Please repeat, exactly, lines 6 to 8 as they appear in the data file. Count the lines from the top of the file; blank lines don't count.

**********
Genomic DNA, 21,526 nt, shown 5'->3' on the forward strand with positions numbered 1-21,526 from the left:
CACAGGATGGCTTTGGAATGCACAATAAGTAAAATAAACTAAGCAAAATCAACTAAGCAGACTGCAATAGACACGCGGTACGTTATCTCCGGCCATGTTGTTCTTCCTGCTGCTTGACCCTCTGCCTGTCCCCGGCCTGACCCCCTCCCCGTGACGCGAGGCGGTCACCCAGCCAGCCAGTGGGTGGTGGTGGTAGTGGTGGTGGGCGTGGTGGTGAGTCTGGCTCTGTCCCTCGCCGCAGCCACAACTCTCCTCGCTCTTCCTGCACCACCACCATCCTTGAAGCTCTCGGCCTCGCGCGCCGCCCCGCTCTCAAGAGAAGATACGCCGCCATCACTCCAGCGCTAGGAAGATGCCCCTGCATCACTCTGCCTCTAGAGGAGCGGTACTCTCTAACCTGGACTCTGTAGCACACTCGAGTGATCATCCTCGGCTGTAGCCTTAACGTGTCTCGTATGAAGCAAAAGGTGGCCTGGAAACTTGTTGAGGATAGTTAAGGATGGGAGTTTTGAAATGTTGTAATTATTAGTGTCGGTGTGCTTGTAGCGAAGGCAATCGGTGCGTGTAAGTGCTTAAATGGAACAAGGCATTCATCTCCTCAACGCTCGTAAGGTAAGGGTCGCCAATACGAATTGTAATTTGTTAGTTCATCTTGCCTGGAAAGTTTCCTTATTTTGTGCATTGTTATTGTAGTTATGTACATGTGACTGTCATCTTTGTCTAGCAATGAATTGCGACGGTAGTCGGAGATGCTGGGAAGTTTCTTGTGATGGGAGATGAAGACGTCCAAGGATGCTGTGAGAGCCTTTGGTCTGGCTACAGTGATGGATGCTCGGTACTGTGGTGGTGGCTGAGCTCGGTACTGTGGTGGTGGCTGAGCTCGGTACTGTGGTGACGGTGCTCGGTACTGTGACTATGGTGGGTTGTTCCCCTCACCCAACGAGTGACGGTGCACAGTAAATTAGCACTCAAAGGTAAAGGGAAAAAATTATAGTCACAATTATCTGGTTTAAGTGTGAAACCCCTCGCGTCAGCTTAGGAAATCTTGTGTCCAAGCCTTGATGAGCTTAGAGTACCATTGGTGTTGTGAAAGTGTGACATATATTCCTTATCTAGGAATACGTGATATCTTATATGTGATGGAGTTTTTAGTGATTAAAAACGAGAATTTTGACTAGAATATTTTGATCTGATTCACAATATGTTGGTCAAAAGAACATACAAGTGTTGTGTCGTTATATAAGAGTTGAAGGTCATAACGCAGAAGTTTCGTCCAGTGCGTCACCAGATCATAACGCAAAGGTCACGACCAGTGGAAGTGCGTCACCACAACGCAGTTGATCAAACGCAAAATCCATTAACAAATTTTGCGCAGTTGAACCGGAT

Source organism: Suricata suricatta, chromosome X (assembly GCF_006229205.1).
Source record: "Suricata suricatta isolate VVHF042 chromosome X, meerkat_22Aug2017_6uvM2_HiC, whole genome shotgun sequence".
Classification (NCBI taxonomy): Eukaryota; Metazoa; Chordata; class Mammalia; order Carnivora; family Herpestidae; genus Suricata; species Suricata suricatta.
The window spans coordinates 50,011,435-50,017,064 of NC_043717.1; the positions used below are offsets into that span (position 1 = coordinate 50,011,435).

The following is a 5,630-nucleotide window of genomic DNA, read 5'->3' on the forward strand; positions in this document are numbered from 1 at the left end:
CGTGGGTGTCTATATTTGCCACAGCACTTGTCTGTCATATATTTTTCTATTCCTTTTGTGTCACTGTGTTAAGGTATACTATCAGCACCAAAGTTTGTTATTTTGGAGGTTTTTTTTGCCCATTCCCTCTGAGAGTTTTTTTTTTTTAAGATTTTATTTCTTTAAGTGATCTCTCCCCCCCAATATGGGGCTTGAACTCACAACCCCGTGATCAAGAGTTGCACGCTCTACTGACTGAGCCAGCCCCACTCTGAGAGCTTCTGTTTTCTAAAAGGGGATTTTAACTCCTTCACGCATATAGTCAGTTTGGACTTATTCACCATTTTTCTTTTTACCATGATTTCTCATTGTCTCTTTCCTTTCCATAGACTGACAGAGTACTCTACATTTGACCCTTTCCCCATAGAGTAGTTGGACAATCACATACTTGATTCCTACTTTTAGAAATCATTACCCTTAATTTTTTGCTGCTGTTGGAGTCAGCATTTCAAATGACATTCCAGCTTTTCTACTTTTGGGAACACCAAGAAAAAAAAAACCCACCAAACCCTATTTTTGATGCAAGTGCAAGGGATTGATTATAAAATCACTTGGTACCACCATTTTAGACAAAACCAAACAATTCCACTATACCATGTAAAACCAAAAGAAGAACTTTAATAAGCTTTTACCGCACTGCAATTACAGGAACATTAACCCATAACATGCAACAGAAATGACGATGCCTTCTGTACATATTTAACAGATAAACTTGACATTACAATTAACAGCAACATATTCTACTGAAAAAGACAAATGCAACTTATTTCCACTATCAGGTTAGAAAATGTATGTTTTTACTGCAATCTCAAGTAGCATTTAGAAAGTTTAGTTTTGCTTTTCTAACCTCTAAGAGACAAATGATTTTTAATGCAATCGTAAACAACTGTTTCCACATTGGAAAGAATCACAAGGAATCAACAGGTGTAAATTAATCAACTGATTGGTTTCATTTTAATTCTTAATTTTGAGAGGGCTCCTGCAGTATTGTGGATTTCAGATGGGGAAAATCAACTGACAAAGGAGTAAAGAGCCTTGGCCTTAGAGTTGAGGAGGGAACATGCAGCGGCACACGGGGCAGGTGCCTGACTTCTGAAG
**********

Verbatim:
The window spans coordinates 50,011,435-50,017,064 of NC_043717.1; the positions used below are offsets into that span (position 1 = coordinate 50,011,435).

The following is a 5,630-nucleotide window of genomic DNA, read 5'->3' on the forward strand; positions in this document are numbered from 1 at the left end:
CGTGGGTGTCTATATTTGCCACAGCACTTGTCTGTCATATATTTTTCTATTCCTTTTGTGTCACTGTGTTAAGGTATACTATCAGCACCAAAGTTTGTTATTTTGGAGGTTTTTTTTGCCCATTCCCTCTGAGAGTTTTTTTTTTTTAAGATTTTATTTCTTTAAGTGATCTCTCCCCCCCAATATGGGGCTTGAACTCACAACCCCGTGATCAAGAGTTGCACGCTCTACTGACTGAGCCAGCCCCACTCTGAGAGCTTCTGTTTTCTAAAAGGGGATTTTAACTCCTTCACGCATATAGTCAGTTTGGACTTATTCACCATTTTTCTTTTTACCATGATTTCTCATTGTCTCTTTCCTTTCCATAGACTGACAGAGTACTCTACATTTGACCCTTTCCCCATAGAGTAGTTGGACAATCACATACTTGATTCCTACTTTTAGAAATCATTACCCTTAATTTTTTGCTGCTGTTGGAGTCAGCATTTCAAATGACATTCCAGCTTTTCTACTTTTGGGAACACCAAGAAAAAAAAAACCCACCAAACCCTATTTTTGATGCAAGTGCAAGGGATTGATTATAAAATCACTTGGTACCACCATTTTAGACAAAACCAAACAATTCCACTATACCATGTAAAACCAAAAGAAGAACTTTAATAAGCTTTTACCGCACTGCAATTACAGGAACATTAACCCATAACATGCAACAGAAATGACGATGCCTTCTGTACATATTTAACAGATAAACTTGACATTACAATTAACAGCAACATATTCTACTGAAAAAGACAAATGCAACTTATTTCCACTATCAGGTTAGAAAATGTATGTTTTTACTGCAATCTCAAGTAGCATTTAGAAAGTTTAGTTTTGCTTTTCTAACCTCTAAGAGACAAATGATTTTTAATGCAATCGTAAACAACTGTTTCCACATTGGAAAGAATCACAAGGAATCAACAGGTGTAAATTAATCAACTGATTGGTTTCATTTTAATTCTTAATTTTGAGAGGGCTCCTGCAGTATTGTGGATTTCAGATGGGGAAAATCAACTGACAAAGGAGTAAAGAGCCTTGGCCTTAGAGTTGAGGAGGGAACATGCAGCGGCACACGGGGCAGGTGCCTGACTTCTGAAG